Renewed Hope For Out of doors Rec Fund To Really Be Funded


More than a decade after Iowa voters amended the Iowa Constitution to protect nature, the designated state trust fund may finally get money.

Sen. Dan Dawson (R-Council Bluffs) introduced the language twice, the second time in Senate Study Bill 3157, which proponents see as a good sign of the energy behind the final passage.

“We are very optimistic or excited about the opportunity for this second law, or essentially a second opportunity, to be presented in this session,” said Anna Gray, director of public policy for the Iowa Natural Heritage Foundation.

The language for funding the trust was originally the tax reform law passed in early March. It didn’t make it into the final bill, but Dawson re-introduced the bill of his own accord.

SSB 3157 replaces the local option sales tax with a statewide sales tax. A portion of the money then goes back to the communities to offset the elimination of local sales tax and a percentage goes towards funding the Natural Resources and Outdoor Recreation Trust Fund.

The Trust is a constitutionally protected fund for conservation and wildlife development projects and is funded by a percentage of an increased sales tax. Conservation groups have been pushing for sales tax adjustments that would raise money for them for years, but until now there has been no concerted movement.

“This appears to be the greatest dynamic we’ve ever seen,” Gray said. “And that’s something I hope we can continue throughout the legislature and finally fund this thing.”

However, the formula for funding the trust has changed, making some groups reluctant to fully support the new legislation.

“We think some improvements could be made to this,” said Alicia Vasto of the Iowa Environmental Council. “You know, it ultimately funds the trust, which would be huge. But some of the changes to the formula give us food for thought.”

Vasto said Dawson attributed the formula changes to compromises with other stakeholders.

She said the new formula ultimately puts less money into the trust fund than the previous formula and they were concerned about the state of tax policy in Iowa in general because they would receive less income taxes.

The Iowa Natural Heritage Foundation was one of the groups that helped write the first formula when the trust fund was first introduced 12 years ago, and Gray said it wasn’t surprising it was changed. Especially since the country’s politics have changed and some lawmakers who originally supported the fund are no longer in office.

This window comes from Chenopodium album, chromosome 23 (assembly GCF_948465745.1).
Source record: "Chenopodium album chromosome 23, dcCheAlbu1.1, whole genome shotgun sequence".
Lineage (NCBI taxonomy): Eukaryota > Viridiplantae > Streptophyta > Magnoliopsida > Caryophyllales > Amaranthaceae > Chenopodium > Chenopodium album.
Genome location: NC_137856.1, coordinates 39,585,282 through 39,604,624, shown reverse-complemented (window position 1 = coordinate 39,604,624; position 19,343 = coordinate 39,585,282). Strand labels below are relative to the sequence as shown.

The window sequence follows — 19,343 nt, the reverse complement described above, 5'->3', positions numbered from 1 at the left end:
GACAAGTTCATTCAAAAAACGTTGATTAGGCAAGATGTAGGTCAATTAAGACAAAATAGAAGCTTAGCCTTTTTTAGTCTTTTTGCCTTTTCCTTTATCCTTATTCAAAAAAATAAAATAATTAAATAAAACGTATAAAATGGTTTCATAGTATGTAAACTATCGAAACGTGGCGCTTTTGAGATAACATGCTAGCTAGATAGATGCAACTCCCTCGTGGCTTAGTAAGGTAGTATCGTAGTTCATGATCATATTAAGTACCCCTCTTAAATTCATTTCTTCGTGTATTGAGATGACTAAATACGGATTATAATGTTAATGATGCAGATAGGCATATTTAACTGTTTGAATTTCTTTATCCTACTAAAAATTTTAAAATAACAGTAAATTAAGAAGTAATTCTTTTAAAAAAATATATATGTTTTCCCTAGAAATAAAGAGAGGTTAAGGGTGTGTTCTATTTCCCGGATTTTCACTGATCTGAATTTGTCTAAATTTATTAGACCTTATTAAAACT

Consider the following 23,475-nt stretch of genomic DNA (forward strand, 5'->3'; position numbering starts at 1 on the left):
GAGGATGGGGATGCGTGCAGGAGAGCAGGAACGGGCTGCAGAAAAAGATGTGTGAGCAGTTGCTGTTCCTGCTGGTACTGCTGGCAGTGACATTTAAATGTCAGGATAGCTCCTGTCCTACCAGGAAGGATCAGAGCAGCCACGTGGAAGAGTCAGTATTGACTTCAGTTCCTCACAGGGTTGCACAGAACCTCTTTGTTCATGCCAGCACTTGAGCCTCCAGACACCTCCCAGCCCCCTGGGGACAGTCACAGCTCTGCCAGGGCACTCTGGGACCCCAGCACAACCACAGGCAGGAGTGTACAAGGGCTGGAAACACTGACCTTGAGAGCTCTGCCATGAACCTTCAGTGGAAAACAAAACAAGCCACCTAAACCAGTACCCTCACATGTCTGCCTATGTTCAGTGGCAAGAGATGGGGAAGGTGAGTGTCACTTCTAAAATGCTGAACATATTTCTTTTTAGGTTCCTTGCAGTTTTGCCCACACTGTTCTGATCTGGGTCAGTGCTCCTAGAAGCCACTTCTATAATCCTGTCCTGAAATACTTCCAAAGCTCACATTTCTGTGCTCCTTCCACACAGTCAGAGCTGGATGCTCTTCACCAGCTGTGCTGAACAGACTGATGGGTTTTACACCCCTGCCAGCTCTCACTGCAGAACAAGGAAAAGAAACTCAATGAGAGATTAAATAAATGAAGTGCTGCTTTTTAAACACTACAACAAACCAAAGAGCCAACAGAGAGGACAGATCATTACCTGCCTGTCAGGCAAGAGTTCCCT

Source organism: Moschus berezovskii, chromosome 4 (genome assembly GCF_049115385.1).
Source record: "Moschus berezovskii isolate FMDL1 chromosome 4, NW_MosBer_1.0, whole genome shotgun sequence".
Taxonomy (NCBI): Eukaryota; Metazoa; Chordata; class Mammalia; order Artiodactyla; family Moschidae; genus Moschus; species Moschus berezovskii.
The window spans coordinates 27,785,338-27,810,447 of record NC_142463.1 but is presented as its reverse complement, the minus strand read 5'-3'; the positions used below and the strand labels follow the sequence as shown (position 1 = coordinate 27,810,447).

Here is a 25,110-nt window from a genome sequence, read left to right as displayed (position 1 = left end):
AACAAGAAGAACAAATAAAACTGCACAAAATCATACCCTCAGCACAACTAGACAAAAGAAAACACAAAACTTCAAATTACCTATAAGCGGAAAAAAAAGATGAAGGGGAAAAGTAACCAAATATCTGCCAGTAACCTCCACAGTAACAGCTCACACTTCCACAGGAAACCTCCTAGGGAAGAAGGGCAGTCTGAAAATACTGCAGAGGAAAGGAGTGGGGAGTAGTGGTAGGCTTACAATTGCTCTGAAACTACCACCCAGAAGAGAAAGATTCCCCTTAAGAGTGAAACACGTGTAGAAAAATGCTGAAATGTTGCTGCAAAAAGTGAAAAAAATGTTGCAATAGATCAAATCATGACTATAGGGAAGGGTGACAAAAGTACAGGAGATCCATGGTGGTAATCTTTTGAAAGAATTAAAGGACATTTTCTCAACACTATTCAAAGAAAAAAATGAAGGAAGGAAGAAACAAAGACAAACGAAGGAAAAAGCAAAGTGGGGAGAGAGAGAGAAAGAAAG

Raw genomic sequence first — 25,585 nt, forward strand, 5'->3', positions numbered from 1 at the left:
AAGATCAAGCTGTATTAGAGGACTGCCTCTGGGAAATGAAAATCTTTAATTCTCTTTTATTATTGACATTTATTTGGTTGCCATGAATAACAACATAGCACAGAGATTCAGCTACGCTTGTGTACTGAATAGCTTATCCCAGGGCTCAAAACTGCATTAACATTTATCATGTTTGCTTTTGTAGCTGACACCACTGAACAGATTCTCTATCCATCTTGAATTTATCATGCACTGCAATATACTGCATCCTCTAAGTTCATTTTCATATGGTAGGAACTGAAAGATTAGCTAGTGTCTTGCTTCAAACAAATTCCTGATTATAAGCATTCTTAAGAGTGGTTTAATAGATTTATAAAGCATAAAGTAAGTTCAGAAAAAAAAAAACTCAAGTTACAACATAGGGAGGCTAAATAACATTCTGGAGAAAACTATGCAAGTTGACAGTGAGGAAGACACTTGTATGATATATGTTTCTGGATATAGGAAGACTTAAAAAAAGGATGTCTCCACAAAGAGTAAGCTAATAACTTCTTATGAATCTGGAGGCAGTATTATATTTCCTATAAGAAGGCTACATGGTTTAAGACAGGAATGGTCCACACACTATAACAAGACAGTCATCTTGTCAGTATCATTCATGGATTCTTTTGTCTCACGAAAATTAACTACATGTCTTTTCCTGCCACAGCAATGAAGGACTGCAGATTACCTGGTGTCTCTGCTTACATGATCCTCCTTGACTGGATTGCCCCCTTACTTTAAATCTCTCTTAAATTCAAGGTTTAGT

Gray said she doesn’t mind the change either because it’s better to put money into the trust than not get any funding at all.

“It’s a net win across the board,” she said. “The original formula, we supported it, but in many ways it’s hypothetical. Those dollars never existed. And so this is an opportunity to put real dollars into those programs through the funding of the Trust.”

The Iowa Natural Heritage Foundation conducted an impact analysis of the new formula writing: “Compared to FY22 funding, the proposal would significantly increase funding for conservation, which would have an immediate impact on Iowa’s natural resources.”

Initially, an estimated $191 million annually will flow into the fund, which the constitution earmarks for conservation programs such as watershed protection, soil and water conservation, and local conservation partnerships, among others. And while some categories will get less than they did under the original formula, without the fund they’ll get more than they do now.

“I think it’s an exciting opportunity,” Gray said. “I think we’ve heard some legal support for it that we haven’t had in the past. I think we know this is something Iowans want and have been asking for.”

Nikoel Hytrek

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